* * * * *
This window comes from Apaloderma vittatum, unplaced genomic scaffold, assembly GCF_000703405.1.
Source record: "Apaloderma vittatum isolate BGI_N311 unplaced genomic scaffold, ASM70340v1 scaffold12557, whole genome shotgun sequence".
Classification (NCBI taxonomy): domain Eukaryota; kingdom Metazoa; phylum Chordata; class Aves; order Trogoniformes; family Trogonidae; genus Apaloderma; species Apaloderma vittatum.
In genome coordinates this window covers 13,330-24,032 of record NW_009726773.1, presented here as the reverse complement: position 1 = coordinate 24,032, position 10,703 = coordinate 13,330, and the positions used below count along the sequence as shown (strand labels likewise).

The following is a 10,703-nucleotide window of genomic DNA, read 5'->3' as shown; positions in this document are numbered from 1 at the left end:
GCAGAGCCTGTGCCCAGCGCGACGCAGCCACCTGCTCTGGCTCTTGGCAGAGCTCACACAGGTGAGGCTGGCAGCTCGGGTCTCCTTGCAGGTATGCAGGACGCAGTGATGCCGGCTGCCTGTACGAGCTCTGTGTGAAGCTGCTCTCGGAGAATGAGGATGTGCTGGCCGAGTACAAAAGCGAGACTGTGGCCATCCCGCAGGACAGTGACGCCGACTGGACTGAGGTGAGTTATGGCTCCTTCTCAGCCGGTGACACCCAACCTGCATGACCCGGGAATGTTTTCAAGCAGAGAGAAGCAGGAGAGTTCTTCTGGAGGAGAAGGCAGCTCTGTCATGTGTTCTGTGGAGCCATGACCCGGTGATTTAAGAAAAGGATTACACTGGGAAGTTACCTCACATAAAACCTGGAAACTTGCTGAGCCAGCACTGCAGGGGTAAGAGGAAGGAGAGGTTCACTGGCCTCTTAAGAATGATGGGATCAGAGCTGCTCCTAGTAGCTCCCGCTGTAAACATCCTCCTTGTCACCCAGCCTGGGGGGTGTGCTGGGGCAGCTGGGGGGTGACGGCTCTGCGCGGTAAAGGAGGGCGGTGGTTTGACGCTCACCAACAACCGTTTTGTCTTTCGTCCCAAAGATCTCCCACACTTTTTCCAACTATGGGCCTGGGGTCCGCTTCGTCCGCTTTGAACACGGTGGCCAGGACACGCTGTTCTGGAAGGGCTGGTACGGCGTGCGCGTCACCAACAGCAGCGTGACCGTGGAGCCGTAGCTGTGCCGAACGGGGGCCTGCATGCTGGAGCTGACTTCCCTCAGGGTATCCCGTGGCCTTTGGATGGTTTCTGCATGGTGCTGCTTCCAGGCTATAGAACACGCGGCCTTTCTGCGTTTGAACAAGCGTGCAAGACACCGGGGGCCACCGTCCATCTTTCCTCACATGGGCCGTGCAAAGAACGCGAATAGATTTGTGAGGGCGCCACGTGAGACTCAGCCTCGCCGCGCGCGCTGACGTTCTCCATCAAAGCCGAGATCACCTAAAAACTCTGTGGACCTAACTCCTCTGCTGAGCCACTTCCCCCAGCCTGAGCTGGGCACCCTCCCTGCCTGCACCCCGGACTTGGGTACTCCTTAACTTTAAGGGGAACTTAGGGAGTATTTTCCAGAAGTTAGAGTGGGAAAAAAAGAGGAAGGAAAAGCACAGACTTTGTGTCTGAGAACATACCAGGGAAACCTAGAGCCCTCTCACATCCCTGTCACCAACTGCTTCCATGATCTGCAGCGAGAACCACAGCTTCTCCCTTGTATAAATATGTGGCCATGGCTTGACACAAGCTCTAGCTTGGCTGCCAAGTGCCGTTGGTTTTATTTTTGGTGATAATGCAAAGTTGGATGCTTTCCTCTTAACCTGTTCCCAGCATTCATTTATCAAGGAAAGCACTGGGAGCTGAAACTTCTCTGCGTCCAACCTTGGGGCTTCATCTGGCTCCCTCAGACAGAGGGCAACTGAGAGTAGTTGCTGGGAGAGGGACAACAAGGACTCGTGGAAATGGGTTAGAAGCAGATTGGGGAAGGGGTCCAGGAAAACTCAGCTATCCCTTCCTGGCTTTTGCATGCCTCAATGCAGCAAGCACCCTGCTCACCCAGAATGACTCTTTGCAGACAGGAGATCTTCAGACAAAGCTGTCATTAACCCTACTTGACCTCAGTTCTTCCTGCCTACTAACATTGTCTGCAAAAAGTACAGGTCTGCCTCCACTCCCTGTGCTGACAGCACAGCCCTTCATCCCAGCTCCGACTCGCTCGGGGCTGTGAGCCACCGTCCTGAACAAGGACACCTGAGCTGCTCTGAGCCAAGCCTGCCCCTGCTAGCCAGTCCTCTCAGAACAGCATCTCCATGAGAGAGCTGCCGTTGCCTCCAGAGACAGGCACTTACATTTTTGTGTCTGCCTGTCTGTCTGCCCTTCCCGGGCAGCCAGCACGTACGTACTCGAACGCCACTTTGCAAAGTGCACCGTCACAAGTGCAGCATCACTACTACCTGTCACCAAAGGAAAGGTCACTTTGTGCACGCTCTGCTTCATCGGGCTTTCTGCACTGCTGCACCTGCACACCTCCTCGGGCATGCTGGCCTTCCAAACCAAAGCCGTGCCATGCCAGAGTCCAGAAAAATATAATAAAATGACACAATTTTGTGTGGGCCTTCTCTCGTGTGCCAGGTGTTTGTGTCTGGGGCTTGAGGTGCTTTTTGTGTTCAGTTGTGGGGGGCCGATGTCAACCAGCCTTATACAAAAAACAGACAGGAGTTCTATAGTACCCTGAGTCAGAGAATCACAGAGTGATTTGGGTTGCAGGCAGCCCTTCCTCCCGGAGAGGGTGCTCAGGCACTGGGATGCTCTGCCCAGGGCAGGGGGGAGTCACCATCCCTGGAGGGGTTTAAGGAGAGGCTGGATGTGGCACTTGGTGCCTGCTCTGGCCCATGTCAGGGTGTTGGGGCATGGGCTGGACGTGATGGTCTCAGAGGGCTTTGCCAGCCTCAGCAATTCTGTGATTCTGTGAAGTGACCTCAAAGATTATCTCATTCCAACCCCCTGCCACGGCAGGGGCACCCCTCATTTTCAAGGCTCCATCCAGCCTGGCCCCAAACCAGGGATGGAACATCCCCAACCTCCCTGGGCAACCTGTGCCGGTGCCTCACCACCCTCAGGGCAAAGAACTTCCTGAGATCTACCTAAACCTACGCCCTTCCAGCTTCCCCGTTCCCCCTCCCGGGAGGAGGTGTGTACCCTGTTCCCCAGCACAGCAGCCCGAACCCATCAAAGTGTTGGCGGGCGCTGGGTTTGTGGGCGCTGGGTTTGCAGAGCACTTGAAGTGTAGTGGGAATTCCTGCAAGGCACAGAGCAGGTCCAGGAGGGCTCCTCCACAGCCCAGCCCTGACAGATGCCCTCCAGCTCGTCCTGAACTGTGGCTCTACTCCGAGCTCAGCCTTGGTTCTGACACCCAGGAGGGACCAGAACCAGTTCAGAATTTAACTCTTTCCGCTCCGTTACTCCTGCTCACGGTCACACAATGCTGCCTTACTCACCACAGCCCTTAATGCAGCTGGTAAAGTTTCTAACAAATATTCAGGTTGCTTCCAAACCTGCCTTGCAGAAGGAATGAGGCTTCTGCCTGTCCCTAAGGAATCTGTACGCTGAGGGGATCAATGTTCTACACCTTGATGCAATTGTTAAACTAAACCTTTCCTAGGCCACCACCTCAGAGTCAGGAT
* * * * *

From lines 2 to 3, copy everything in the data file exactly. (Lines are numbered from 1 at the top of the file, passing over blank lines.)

Source record: "Apaloderma vittatum isolate BGI_N311 unplaced genomic scaffold, ASM70340v1 scaffold12557, whole genome shotgun sequence".
Classification (NCBI taxonomy): domain Eukaryota; kingdom Metazoa; phylum Chordata; class Aves; order Trogoniformes; family Trogonidae; genus Apaloderma; species Apaloderma vittatum.